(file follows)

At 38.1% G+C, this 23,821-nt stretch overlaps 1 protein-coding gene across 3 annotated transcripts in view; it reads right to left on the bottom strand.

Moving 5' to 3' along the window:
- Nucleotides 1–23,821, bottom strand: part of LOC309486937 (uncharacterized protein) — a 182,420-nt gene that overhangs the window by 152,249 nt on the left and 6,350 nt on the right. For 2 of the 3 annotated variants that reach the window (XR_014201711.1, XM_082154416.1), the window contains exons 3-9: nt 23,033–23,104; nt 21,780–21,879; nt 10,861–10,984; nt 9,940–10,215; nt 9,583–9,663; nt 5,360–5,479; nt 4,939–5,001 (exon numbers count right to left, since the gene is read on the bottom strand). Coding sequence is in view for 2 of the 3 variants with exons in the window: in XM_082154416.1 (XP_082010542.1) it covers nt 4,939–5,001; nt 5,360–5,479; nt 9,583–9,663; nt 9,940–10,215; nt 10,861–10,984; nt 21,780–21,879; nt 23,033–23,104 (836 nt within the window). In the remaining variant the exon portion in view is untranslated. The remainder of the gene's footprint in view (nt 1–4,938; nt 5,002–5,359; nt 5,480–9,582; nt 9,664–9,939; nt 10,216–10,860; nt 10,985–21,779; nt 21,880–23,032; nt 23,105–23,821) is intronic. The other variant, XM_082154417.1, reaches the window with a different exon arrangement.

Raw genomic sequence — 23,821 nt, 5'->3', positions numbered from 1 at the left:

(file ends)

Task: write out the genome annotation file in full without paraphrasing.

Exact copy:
At 38.1% G+C, this 23,821-nt stretch overlaps 1 protein-coding gene across 3 annotated transcripts in view; it reads right to left on the bottom strand.

Moving 5' to 3' along the window:
- Nucleotides 1–23,821, bottom strand: part of LOC309486937 (uncharacterized protein) — a 182,420-nt gene that overhangs the window by 152,249 nt on the left and 6,350 nt on the right. For 2 of the 3 annotated variants that reach the window (XR_014201711.1, XM_082154416.1), the window contains exons 3-9: nt 23,033–23,104; nt 21,780–21,879; nt 10,861–10,984; nt 9,940–10,215; nt 9,583–9,663; nt 5,360–5,479; nt 4,939–5,001 (exon numbers count right to left, since the gene is read on the bottom strand). Coding sequence is in view for 2 of the 3 variants with exons in the window: in XM_082154416.1 (XP_082010542.1) it covers nt 4,939–5,001; nt 5,360–5,479; nt 9,583–9,663; nt 9,940–10,215; nt 10,861–10,984; nt 21,780–21,879; nt 23,033–23,104 (836 nt within the window). In the remaining variant the exon portion in view is untranslated. The remainder of the gene's footprint in view (nt 1–4,938; nt 5,002–5,359; nt 5,480–9,582; nt 9,664–9,939; nt 10,216–10,860; nt 10,985–21,779; nt 21,880–23,032; nt 23,105–23,821) is intronic. The other variant, XM_082154417.1, reaches the window with a different exon arrangement.

Raw genomic sequence — 23,821 nt, 5'->3', positions numbered from 1 at the left: